If We Do Church Right, Should the World Hate Us?

“A disciple is not above his teacher, nor a servant above his master. It is enough for the disciple to be like his teacher, and the servant like his master. If they have called the master of the house Beelzebub, how much more will they malign those of his household?” Matthew 10:24-25 (ESV)

How’s that for branding? Jesus said that if we truly lived our calling as disciples, it wouldn’t result in the world liking us more, but in them hating us more. In fact, the Scriptures tell us if the world likes us too much, it should call into question our Christian commitment:

You adulterous people! Do you not know that friendship with the world is enmity with God? Therefore, whoever wishes to be a friend of the world makes himself an enemy of God. James 4:4 (ESV)  

This is why I question our obsession over our reputation or opinion in the larger culture.

The Bible says that the more try to be liked, the farther we move from friendship with God. Now to be sure, sometimes Christians are disliked not for their Christian witness, but because they are jerks. They don’t radiate with the love of Christ.

But quite often, Christians are disliked…because they are Christians.

So we can change our church styles, we can do more works in the community, we can even call ourselves “Christ followers” (all good things to do), and yet, still, the world will hate us. Why? Because as Romans 8:7 says, the unredeemed mind is “hostile to God.” First Corinthians 2:14 says that the carnal or fleshly mind “cannot discern” the things of God.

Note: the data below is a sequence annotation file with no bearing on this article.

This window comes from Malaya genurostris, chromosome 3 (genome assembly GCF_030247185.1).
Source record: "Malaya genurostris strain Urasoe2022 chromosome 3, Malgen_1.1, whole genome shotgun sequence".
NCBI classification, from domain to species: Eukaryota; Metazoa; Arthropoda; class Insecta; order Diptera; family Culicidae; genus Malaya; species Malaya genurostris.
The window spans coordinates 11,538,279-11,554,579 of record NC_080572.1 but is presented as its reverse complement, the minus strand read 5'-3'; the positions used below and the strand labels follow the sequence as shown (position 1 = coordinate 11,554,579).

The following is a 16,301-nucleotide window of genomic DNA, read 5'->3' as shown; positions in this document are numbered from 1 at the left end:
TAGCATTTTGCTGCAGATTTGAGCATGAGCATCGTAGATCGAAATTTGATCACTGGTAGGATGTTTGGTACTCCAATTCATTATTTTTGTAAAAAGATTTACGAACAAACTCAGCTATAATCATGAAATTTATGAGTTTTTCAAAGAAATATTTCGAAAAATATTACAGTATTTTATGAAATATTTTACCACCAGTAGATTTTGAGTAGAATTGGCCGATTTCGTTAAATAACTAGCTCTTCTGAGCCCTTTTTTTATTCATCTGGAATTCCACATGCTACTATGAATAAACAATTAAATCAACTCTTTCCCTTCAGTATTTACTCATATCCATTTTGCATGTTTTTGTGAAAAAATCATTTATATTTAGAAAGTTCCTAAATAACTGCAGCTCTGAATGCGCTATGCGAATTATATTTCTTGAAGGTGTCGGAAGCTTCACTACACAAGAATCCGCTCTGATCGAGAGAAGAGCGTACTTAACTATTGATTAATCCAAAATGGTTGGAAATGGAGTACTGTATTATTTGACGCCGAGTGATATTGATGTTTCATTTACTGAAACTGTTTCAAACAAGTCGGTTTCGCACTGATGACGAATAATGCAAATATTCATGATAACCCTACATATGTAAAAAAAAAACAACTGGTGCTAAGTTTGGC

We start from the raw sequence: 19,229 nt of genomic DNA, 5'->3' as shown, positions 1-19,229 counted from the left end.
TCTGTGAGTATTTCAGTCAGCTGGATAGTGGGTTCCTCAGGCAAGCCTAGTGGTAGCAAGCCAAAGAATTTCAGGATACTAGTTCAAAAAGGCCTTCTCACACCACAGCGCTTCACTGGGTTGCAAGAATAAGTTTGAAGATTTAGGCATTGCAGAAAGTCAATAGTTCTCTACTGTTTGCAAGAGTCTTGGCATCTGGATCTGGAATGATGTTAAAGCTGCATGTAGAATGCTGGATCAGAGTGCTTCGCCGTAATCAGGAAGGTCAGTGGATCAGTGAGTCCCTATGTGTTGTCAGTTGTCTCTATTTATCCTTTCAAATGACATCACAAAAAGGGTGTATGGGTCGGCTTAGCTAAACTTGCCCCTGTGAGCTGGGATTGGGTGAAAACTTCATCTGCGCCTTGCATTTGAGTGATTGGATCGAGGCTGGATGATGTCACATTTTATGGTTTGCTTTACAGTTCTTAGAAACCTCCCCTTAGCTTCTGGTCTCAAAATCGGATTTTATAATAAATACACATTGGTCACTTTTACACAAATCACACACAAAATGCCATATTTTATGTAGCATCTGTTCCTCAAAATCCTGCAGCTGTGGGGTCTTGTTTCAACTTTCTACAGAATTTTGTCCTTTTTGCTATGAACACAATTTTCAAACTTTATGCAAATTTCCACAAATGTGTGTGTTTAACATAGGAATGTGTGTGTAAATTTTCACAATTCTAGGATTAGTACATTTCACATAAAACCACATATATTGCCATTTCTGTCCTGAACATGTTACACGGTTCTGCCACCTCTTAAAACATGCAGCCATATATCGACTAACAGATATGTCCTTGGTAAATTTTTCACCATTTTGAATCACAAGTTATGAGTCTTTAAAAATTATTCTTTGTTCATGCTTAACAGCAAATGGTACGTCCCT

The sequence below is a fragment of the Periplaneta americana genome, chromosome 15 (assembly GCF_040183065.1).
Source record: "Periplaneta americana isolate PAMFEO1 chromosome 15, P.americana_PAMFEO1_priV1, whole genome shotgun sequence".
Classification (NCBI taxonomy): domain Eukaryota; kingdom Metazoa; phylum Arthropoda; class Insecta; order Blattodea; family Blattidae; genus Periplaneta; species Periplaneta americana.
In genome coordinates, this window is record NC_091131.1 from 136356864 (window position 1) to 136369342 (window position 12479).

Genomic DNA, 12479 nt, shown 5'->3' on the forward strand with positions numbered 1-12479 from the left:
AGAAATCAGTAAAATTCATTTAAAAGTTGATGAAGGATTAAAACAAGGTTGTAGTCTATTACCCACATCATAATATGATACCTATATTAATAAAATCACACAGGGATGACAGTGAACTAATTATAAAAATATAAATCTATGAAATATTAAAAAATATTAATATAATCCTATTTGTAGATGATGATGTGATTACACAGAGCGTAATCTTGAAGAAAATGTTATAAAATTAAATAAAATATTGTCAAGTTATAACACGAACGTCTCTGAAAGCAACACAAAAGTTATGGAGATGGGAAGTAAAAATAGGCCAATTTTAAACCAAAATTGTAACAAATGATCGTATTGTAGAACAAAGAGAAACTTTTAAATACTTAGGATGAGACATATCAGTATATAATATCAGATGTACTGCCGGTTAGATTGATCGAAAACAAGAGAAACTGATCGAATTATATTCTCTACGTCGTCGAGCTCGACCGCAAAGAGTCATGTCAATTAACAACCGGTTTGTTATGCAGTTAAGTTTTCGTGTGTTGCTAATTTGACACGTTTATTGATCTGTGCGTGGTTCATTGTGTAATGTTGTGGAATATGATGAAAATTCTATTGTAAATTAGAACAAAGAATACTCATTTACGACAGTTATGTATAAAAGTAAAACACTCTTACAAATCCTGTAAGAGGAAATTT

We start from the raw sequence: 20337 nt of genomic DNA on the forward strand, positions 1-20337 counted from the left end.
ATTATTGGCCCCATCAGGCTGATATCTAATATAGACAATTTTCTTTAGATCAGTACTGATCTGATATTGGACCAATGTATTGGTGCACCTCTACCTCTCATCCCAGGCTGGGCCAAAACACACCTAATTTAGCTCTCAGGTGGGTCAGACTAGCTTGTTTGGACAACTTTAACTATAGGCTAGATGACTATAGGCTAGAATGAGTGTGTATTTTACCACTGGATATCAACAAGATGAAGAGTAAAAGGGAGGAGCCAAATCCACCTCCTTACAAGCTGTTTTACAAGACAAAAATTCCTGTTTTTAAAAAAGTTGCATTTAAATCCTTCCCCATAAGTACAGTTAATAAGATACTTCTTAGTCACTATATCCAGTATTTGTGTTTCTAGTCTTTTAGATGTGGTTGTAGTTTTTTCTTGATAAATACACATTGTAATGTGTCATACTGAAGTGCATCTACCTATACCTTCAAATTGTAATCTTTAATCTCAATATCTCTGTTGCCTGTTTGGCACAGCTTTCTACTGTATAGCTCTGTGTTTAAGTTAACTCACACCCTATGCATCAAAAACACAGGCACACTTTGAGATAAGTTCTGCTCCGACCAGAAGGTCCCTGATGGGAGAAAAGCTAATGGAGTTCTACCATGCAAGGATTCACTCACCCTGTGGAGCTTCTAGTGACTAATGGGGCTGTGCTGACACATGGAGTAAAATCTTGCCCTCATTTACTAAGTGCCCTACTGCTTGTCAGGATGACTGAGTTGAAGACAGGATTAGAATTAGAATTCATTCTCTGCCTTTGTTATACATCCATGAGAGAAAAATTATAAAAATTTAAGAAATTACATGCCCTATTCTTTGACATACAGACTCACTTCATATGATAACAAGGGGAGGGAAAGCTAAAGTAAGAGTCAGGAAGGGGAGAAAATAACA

This explains media bias against Christians. This explains why your neighbor thinks you are plumb crazy for going to church. This explains why our belief that Jesus is the only way really hacks people off.

So how should this inform our faith?

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Daniel Darling
Daniel Darling is the Vice President for Communications for the Ethics and Religious Liberty Commission of the Southern Baptist Convention (ERLC). For five years, Dan served as Senior Pastor of Gages Lake Bible Church in the northwest suburbs of Chicago and is the author of several books, including Teen People of the Bible, Crash Course, iFaith, Real, and his latest, Activist Faith. He and his wife Angela have four children and reside in the Nashville area.